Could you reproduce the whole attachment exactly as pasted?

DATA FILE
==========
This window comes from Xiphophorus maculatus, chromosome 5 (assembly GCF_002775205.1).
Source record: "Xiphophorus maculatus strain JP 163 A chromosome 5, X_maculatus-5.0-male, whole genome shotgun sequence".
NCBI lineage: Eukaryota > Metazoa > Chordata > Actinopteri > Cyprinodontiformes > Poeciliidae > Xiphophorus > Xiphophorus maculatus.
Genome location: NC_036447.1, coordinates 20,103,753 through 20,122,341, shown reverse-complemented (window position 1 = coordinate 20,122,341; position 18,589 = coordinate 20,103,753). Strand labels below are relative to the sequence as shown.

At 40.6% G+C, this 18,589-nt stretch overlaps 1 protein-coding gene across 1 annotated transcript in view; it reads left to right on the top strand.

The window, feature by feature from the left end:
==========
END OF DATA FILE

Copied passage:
This window comes from Xiphophorus maculatus, chromosome 5 (assembly GCF_002775205.1).
Source record: "Xiphophorus maculatus strain JP 163 A chromosome 5, X_maculatus-5.0-male, whole genome shotgun sequence".
NCBI lineage: Eukaryota > Metazoa > Chordata > Actinopteri > Cyprinodontiformes > Poeciliidae > Xiphophorus > Xiphophorus maculatus.
Genome location: NC_036447.1, coordinates 20,103,753 through 20,122,341, shown reverse-complemented (window position 1 = coordinate 20,122,341; position 18,589 = coordinate 20,103,753). Strand labels below are relative to the sequence as shown.

At 40.6% G+C, this 18,589-nt stretch overlaps 1 protein-coding gene across 1 annotated transcript in view; it reads left to right on the top strand.

The window, feature by feature from the left end: